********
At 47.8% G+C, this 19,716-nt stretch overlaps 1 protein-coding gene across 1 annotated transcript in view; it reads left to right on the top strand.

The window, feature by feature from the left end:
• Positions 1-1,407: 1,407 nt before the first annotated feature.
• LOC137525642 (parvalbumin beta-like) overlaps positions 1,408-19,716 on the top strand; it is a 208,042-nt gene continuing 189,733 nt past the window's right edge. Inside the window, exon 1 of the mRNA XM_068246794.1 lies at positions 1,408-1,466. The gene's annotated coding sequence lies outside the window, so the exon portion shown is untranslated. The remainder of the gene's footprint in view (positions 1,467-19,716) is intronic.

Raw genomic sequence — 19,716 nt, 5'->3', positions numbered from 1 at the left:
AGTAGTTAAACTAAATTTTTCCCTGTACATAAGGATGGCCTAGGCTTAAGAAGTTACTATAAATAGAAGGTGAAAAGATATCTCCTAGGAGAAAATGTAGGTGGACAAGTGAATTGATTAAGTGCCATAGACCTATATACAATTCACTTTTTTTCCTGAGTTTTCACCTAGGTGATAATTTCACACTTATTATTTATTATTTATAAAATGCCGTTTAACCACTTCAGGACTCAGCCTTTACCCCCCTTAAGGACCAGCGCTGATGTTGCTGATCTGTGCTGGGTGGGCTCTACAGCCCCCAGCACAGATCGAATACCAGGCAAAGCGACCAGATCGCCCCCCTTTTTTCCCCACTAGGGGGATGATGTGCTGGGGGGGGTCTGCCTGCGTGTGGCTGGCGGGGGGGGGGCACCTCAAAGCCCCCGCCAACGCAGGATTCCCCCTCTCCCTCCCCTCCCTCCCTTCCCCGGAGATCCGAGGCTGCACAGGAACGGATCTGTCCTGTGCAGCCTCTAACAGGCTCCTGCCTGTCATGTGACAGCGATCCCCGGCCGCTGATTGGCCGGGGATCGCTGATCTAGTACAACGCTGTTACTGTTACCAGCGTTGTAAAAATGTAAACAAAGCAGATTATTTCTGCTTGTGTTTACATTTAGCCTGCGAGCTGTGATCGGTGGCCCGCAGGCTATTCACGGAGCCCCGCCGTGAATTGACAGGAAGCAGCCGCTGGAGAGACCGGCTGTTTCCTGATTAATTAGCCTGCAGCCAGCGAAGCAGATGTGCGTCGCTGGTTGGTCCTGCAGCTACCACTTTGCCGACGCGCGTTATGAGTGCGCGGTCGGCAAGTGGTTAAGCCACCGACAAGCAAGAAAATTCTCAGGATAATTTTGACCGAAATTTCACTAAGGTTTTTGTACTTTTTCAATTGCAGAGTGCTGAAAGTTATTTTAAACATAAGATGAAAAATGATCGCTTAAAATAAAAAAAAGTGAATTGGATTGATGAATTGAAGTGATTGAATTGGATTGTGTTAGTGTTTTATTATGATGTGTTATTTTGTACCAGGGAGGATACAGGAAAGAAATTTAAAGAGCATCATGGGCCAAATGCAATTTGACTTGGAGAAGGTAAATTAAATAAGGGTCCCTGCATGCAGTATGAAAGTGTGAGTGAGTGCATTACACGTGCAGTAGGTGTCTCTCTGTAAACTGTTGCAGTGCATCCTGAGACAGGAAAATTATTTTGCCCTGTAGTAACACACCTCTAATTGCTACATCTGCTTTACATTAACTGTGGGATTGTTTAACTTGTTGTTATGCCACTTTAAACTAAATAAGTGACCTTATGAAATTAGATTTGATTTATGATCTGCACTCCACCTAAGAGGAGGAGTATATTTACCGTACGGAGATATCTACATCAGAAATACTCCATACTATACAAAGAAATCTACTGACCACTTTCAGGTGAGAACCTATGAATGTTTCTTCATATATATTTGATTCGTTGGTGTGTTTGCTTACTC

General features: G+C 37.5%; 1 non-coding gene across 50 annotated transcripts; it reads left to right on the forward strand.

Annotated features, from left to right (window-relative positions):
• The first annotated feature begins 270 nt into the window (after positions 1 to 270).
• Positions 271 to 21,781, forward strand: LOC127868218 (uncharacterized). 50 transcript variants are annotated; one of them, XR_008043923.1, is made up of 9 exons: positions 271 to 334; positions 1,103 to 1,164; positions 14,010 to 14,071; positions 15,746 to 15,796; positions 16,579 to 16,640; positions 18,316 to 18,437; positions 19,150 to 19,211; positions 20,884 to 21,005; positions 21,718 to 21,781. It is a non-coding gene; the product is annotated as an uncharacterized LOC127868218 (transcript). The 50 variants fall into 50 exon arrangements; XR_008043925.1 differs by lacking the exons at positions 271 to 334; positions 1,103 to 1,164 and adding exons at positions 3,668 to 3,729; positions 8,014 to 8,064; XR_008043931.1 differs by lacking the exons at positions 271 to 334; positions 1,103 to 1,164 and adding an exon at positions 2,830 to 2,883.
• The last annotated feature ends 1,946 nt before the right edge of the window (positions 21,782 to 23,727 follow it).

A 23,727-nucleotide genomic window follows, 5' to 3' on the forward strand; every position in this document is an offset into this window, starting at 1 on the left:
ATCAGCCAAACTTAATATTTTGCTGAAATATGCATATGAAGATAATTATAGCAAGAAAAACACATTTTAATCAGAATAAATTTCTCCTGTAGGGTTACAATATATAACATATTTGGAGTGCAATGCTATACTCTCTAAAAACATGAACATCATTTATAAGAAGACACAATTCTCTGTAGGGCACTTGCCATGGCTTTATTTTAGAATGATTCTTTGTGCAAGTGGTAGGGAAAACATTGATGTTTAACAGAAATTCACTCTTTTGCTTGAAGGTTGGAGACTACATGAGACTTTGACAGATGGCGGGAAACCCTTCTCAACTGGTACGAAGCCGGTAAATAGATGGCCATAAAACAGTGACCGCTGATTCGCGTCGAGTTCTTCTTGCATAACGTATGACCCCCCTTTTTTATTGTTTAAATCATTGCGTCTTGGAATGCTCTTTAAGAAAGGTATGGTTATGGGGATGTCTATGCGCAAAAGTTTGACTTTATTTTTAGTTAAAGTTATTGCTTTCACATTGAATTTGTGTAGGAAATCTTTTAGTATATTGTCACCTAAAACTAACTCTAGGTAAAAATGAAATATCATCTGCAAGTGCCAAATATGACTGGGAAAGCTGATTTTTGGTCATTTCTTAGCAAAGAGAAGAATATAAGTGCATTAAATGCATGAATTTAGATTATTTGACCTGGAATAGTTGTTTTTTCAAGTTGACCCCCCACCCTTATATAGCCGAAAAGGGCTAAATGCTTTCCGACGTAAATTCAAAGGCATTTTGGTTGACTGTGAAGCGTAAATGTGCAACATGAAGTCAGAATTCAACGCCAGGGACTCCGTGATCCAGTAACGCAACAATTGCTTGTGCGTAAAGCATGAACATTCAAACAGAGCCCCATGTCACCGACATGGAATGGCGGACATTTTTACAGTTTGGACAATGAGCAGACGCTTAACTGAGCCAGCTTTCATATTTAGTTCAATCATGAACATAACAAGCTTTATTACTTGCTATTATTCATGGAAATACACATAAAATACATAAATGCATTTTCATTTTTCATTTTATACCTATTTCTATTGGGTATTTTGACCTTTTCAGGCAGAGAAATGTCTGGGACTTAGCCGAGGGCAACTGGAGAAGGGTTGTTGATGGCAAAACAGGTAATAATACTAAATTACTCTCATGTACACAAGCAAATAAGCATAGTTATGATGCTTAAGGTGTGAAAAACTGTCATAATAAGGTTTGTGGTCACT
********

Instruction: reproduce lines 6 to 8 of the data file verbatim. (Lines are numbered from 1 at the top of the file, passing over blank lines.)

AGTAGTTAAACTAAATTTTTCCCTGTACATAAGGATGGCCTAGGCTTAAGAAGTTACTATAAATAGAAGGTGAAAAGATATCTCCTAGGAGAAAATGTAGGTGGACAAGTGAATTGATTAAGTGCCATAGACCTATATACAATTCACTTTTTTTCCTGAGTTTTCACCTAGGTGATAATTTCACACTTATTATTTATTATTTATAAAATGCCGTTTAACCACTTCAGGACTCAGCCTTTACCCCCCTTAAGGACCAGCGCTGATGTTGCTGATCTGTGCTGGGTGGGCTCTACAGCCCCCAGCACAGATCGAATACCAGGCAAAGCGACCAGATCGCCCCCCTTTTTTCCCCACTAGGGGGATGATGTGCTGGGGGGGGTCTGCCTGCGTGTGGCTGGCGGGGGGGGGGCACCTCAAAGCCCCCGCCAACGCAGGATTCCCCCTCTCCCTCCCCTCCCTCCCTTCCCCGGAGATCCGAGGCTGCACAGGAACGGATCTGTCCTGTGCAGCCTCTAACAGGCTCCTGCCTGTCATGTGACAGCGATCCCCGGCCGCTGATTGGCCGGGGATCGCTGATCTAGTACAACGCTGTTACTGTTACCAGCGTTGTAAAAATGTAAACAAAGCAGATTATTTCTGCTTGTGTTTACATTTAGCCTGCGAGCTGTGATCGGTGGCCCGCAGGCTATTCACGGAGCCCCGCCGTGAATTGACAGGAAGCAGCCGCTGGAGAGACCGGCTGTTTCCTGATTAATTAGCCTGCAGCCAGCGAAGCAGATGTGCGTCGCTGGTTGGTCCTGCAGCTACCACTTTGCCGACGCGCGTTATGAGTGCGCGGTCGGCAAGTGGTTAAGCCACCGACAAGCAAGAAAATTCTCAGGATAATTTTGACCGAAATTTCACTAAGGTTTTTGTACTTTTTCAATTGCAGAGTGCTGAAAGTTATTTTAAACATAAGATGAAAAATGATCGCTTAAAATAAAAAAAAGTGAATTGGATTGATGAATTGAAGTGATTGAATTGGATTGTGTTAGTGTTTTATTATGATGTGTTATTTTGTACCAGGGAGGATACAGGAAAGAAATTTAAAGAGCATCATGGGCCAAATGCAATTTGACTTGGAGAAGGTAAATTAAATAAGGGTCCCTGCATGCAGTATGAAAGTGTGAGTGAGTGCATTACACGTGCAGTAGGTGTCTCTCTGTAAACTGTTGCAGTGCATCCTGAGACAGGAAAATTATTTTGCCCTGTAGTAACACACCTCTAATTGCTACATCTGCTTTACATTAACTGTGGGATTGTTTAACTTGTTGTTATGCCACTTTAAACTAAATAAGTGACCTTATGAAATTAGATTTGATTTATGATCTGCACTCCACCTAAGAGGAGGAGTATATTTACCGTACGGAGATATCTACATCAGAAATACTCCATACTATACAAAGAAATCTACTGACCACTTTCAGGTGAGAACCTATGAATGTTTCTTCATATATATTTGATTCGTTGGTGTGTTTGCTTACTC

General features: G+C 37.5%; 1 non-coding gene across 50 annotated transcripts; it reads left to right on the forward strand.

Annotated features, from left to right (window-relative positions):